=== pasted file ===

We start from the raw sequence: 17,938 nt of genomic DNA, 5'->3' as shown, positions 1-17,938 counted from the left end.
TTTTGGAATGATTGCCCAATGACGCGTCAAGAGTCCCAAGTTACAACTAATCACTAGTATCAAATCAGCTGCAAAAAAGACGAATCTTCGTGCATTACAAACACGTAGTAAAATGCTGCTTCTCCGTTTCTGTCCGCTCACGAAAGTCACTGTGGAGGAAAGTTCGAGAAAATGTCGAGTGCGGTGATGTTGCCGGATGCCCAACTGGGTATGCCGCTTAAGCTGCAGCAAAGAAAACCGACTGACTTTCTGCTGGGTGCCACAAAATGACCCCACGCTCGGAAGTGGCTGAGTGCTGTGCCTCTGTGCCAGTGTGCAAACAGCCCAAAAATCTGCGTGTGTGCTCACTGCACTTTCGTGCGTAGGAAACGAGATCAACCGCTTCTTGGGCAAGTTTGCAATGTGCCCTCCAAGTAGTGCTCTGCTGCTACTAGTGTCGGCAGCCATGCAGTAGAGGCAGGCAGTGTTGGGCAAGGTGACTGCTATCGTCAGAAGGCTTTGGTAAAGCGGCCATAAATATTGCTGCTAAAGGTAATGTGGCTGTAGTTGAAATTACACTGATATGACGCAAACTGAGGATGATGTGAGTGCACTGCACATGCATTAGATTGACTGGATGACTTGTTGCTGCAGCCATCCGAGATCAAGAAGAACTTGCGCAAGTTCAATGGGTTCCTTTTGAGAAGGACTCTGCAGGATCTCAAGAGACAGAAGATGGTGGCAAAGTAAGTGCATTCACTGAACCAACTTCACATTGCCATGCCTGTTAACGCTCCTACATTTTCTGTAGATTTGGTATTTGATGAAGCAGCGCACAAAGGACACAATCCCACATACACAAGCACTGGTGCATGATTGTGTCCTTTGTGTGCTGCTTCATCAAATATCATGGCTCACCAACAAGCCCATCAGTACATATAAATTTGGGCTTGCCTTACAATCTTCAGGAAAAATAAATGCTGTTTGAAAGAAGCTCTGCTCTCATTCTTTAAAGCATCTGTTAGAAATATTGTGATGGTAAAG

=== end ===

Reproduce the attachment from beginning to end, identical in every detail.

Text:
We start from the raw sequence: 17,938 nt of genomic DNA, 5'->3' as shown, positions 1-17,938 counted from the left end.
TTTTGGAATGATTGCCCAATGACGCGTCAAGAGTCCCAAGTTACAACTAATCACTAGTATCAAATCAGCTGCAAAAAAGACGAATCTTCGTGCATTACAAACACGTAGTAAAATGCTGCTTCTCCGTTTCTGTCCGCTCACGAAAGTCACTGTGGAGGAAAGTTCGAGAAAATGTCGAGTGCGGTGATGTTGCCGGATGCCCAACTGGGTATGCCGCTTAAGCTGCAGCAAAGAAAACCGACTGACTTTCTGCTGGGTGCCACAAAATGACCCCACGCTCGGAAGTGGCTGAGTGCTGTGCCTCTGTGCCAGTGTGCAAACAGCCCAAAAATCTGCGTGTGTGCTCACTGCACTTTCGTGCGTAGGAAACGAGATCAACCGCTTCTTGGGCAAGTTTGCAATGTGCCCTCCAAGTAGTGCTCTGCTGCTACTAGTGTCGGCAGCCATGCAGTAGAGGCAGGCAGTGTTGGGCAAGGTGACTGCTATCGTCAGAAGGCTTTGGTAAAGCGGCCATAAATATTGCTGCTAAAGGTAATGTGGCTGTAGTTGAAATTACACTGATATGACGCAAACTGAGGATGATGTGAGTGCACTGCACATGCATTAGATTGACTGGATGACTTGTTGCTGCAGCCATCCGAGATCAAGAAGAACTTGCGCAAGTTCAATGGGTTCCTTTTGAGAAGGACTCTGCAGGATCTCAAGAGACAGAAGATGGTGGCAAAGTAAGTGCATTCACTGAACCAACTTCACATTGCCATGCCTGTTAACGCTCCTACATTTTCTGTAGATTTGGTATTTGATGAAGCAGCGCACAAAGGACACAATCCCACATACACAAGCACTGGTGCATGATTGTGTCCTTTGTGTGCTGCTTCATCAAATATCATGGCTCACCAACAAGCCCATCAGTACATATAAATTTGGGCTTGCCTTACAATCTTCAGGAAAAATAAATGCTGTTTGAAAGAAGCTCTGCTCTCATTCTTTAAAGCATCTGTTAGAAATATTGTGATGGTAAAG